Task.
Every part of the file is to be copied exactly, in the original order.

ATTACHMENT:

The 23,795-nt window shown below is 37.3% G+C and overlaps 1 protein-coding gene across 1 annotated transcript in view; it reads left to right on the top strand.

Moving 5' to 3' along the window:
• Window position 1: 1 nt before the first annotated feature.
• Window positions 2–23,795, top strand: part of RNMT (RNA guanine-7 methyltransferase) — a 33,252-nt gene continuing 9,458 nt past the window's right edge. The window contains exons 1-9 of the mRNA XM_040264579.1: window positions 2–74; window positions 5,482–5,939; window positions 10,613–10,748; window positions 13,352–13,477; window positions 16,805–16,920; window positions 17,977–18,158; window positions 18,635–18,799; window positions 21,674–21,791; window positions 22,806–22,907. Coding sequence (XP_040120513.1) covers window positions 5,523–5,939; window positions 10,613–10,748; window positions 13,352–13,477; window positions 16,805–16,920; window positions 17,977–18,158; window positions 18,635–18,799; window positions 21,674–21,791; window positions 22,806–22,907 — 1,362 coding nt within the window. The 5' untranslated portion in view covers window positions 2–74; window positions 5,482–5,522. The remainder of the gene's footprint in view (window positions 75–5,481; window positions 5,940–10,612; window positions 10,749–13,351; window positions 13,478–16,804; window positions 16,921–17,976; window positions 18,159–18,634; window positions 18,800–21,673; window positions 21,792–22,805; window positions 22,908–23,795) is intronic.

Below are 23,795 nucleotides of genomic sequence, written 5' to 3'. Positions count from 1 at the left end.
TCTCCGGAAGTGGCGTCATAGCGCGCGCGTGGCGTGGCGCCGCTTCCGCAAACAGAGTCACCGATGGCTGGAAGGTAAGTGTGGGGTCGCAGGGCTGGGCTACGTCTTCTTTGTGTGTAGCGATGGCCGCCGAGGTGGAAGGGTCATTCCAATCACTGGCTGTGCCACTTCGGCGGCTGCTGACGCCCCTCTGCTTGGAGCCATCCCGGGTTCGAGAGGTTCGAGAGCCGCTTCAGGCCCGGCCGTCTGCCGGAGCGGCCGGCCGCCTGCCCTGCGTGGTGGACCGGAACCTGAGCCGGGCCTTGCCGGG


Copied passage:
The 23,795-nt window shown below is 37.3% G+C and overlaps 1 protein-coding gene across 1 annotated transcript in view; it reads left to right on the top strand.

Moving 5' to 3' along the window:
• Window position 1: 1 nt before the first annotated feature.
• Window positions 2–23,795, top strand: part of RNMT (RNA guanine-7 methyltransferase) — a 33,252-nt gene continuing 9,458 nt past the window's right edge. The window contains exons 1-9 of the mRNA XM_040264579.1: window positions 2–74; window positions 5,482–5,939; window positions 10,613–10,748; window positions 13,352–13,477; window positions 16,805–16,920; window positions 17,977–18,158; window positions 18,635–18,799; window positions 21,674–21,791; window positions 22,806–22,907. Coding sequence (XP_040120513.1) covers window positions 5,523–5,939; window positions 10,613–10,748; window positions 13,352–13,477; window positions 16,805–16,920; window positions 17,977–18,158; window positions 18,635–18,799; window positions 21,674–21,791; window positions 22,806–22,907 — 1,362 coding nt within the window. The 5' untranslated portion in view covers window positions 2–74; window positions 5,482–5,522. The remainder of the gene's footprint in view (window positions 75–5,481; window positions 5,940–10,612; window positions 10,749–13,351; window positions 13,478–16,804; window positions 16,921–17,976; window positions 18,159–18,634; window positions 18,800–21,673; window positions 21,792–22,805; window positions 22,908–23,795) is intronic.

Below are 23,795 nucleotides of genomic sequence, written 5' to 3'. Positions count from 1 at the left end.
TCTCCGGAAGTGGCGTCATAGCGCGCGCGTGGCGTGGCGCCGCTTCCGCAAACAGAGTCACCGATGGCTGGAAGGTAAGTGTGGGGTCGCAGGGCTGGGCTACGTCTTCTTTGTGTGTAGCGATGGCCGCCGAGGTGGAAGGGTCATTCCAATCACTGGCTGTGCCACTTCGGCGGCTGCTGACGCCCCTCTGCTTGGAGCCATCCCGGGTTCGAGAGGTTCGAGAGCCGCTTCAGGCCCGGCCGTCTGCCGGAGCGGCCGGCCGCCTGCCCTGCGTGGTGGACCGGAACCTGAGCCGGGCCTTGCCGGG